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CP-010 Adherence to long-term medicines in HIV-Infected patients
  1. M Cantudo-Cuenca1,
  2. C Haro Márquez1,
  3. M Cantudo-Cuenca2,
  4. M González-Medina3,
  5. C Gómez-Peña3,
  6. AM Tristancho-Pérez1,
  7. E Calvo-Cidoncha1,
  8. R Morillo Verdugo1
  1. 1Área de Gestión Sanitaria Sur de Sevilla, UGC Farmacia, Sevilla, Spain
  2. 2Hospital San Juan de Dios, Farmacia, Sevilla, Spain
  3. 3Hospital Universitario San Cecilio, UGC Intercentros Interniveles Farmacia Granada, Granada, Spain

Abstract

Background Comorbid chronic conditions have increased among HIV-infected patients. Little work has studied adherence rates for long-term medicines (LTMs).

Purpose To assess adherence to other LTMs (non-antiretroviral therapy) among HIV-infected patients as well as to evaluate its relationship with clinical and therapeutic factors.

Material and methods A cross-sectional study was conducted from May to July 2014 in HIV-infected patients treated with ART and ≥1 LTM. The following variables were collected: sex, age, living situation, employment status, mode of transmission, T-CD4, viral load, CDC classification, type of ART and adherence to other LTM (non-antiretroviral treatment), using the 4-item Morisky Medication Adherence Scale. The chi-squared test was applied to examine the role of the different variables on adherence, using SPSS 20.0.

Results 126 patients were included (80.4% male, mean age 50.4 ± 8.3). Injection drug use was the main mode of transmission (61.9%). The median T-CD4 was 538.5 cells/mm3 (IQR: 341.1–778.2). Most of patients presented T-CD4 ≥ 500 cells/mm3 (56.3%) and undetectable viral load (74.6%). 63.5% of them had AIDS. ART was mainly (36.5%) two nucleoside/nucleotide reverse transcriptase inhibitors (NRTIs) with one non-nucleoside reverse transcriptase inhibitor (NNRTI). The percentage of patients adherent to other LTMs (non-antiretroviral therapy) was 46.0%. The variable AIDS exhibited a statistically significant relationship with non-adherence (OR = 2.2; CI [1.1–4.7]; p = 0.041). The most common long-term medicines were sedatives and anxiolytics (42.9%), lipid-lowering drugs (35.7%), antihypertensives (33.3%), gastrointestinals (28.6%), antidepressants (15.1%), antidiabetics (12.7%), analgesics (11.1%), antiasthmatics (9.5%) and cardiovascular drugs (87.9%).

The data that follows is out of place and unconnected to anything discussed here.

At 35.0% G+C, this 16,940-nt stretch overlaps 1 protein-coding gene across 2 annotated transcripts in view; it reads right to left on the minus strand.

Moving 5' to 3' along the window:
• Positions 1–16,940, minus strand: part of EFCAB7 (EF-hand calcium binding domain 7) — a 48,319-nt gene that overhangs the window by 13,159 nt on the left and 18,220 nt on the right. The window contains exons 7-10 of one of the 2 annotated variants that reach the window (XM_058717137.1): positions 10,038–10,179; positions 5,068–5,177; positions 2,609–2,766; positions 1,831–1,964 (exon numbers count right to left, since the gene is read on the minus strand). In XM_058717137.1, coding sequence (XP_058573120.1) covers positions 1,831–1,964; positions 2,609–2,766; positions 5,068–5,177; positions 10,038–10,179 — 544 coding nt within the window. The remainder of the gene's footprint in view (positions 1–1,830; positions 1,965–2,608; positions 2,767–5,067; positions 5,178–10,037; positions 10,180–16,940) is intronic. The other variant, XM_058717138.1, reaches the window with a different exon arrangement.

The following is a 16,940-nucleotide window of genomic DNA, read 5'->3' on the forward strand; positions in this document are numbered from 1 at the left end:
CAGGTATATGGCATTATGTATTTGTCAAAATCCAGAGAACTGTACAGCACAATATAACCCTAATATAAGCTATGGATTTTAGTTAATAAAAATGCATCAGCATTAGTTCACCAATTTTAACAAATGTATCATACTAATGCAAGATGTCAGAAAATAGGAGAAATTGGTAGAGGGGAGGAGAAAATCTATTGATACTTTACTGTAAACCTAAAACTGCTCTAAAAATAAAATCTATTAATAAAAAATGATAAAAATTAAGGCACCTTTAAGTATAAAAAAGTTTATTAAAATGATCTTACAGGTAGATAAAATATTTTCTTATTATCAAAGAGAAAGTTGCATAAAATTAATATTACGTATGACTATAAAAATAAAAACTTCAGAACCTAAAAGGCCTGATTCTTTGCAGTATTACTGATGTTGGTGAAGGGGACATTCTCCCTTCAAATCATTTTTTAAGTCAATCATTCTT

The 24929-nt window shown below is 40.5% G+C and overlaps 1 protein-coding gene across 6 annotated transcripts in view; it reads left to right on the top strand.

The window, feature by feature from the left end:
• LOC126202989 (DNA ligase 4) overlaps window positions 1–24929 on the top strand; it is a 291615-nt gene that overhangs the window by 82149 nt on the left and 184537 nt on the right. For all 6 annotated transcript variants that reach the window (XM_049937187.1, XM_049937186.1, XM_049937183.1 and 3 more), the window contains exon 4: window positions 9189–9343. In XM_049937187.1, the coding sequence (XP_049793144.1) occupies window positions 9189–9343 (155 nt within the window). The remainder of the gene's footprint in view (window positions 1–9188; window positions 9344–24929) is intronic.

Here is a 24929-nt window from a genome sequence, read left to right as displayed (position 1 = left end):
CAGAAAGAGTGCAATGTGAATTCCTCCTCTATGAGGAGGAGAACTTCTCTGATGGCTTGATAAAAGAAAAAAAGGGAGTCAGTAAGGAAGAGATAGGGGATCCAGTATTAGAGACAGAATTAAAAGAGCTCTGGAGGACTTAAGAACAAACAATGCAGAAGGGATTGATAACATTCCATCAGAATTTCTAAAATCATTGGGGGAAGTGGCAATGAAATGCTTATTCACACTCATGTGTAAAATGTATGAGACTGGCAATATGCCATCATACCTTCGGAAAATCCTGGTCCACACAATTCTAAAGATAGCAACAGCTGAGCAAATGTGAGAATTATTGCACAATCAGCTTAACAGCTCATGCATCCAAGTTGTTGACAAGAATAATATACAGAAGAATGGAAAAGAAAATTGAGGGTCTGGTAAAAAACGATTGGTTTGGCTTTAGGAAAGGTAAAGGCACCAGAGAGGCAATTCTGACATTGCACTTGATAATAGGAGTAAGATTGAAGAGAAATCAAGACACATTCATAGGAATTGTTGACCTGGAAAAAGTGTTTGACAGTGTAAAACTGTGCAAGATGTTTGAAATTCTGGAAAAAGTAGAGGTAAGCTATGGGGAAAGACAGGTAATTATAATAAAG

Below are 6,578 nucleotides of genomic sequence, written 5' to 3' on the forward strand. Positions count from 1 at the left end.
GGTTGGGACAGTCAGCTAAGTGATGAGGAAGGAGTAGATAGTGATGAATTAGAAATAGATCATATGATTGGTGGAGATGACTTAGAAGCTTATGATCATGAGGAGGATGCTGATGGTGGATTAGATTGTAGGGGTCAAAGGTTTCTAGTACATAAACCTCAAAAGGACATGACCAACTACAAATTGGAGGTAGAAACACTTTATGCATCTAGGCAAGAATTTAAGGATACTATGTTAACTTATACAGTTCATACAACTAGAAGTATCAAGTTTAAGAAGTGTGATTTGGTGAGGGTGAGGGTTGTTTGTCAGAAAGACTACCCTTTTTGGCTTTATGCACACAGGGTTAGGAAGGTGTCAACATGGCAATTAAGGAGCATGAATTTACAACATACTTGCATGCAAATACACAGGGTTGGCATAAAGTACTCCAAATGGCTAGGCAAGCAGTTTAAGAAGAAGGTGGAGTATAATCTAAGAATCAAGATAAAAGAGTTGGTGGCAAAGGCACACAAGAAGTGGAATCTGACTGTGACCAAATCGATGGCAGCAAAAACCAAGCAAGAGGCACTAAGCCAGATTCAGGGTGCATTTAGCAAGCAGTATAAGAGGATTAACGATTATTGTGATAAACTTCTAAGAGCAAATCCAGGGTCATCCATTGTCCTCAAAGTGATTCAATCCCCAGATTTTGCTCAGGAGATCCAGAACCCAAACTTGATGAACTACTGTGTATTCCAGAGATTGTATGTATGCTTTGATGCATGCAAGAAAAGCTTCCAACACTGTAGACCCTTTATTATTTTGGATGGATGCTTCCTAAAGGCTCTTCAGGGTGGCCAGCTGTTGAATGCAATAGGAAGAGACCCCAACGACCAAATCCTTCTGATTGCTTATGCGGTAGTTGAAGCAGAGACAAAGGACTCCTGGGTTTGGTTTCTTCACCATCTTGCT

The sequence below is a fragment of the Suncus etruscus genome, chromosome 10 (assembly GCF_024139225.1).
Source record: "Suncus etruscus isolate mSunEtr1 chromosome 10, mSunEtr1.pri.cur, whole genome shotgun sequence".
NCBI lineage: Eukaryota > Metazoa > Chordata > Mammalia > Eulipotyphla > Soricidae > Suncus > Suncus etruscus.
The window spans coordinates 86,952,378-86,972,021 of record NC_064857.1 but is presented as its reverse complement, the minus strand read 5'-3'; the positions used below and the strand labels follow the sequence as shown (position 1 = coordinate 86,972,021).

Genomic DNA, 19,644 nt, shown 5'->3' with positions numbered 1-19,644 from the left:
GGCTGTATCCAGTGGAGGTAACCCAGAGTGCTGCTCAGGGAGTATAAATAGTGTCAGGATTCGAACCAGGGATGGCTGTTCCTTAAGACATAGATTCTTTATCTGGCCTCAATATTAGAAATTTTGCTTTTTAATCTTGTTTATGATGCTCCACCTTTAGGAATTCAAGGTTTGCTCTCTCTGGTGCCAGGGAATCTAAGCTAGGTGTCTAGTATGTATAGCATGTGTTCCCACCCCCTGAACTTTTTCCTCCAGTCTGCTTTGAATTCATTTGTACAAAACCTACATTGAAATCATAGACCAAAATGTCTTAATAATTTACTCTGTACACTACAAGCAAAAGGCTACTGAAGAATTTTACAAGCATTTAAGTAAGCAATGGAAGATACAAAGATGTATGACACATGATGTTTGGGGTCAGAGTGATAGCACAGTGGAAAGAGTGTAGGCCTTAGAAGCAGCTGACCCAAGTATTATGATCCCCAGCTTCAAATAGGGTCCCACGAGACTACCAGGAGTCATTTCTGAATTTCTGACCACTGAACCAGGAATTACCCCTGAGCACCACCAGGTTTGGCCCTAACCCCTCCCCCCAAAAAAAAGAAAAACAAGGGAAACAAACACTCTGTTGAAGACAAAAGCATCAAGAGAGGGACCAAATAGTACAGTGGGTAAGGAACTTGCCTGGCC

View this table:
Abstract CP-010 Table 1

Conclusion Patients showed a low level of adherence to other LTMs. This study allowed us to attempt to educate HIV-infected patients with suboptimal adherence.

References and/or acknowledgements

  1. Cantudo-Cuenca MR, Jiménez-Galán R, Almeida-Gonzalez CV, et al. Concurrent use of comedications reduces adherence to antiretroviral therapy among HIV-infected patients. J Manag Care Pharm 2014;20(8):844–50

References and/or acknowledgementsNo conflict of interest.

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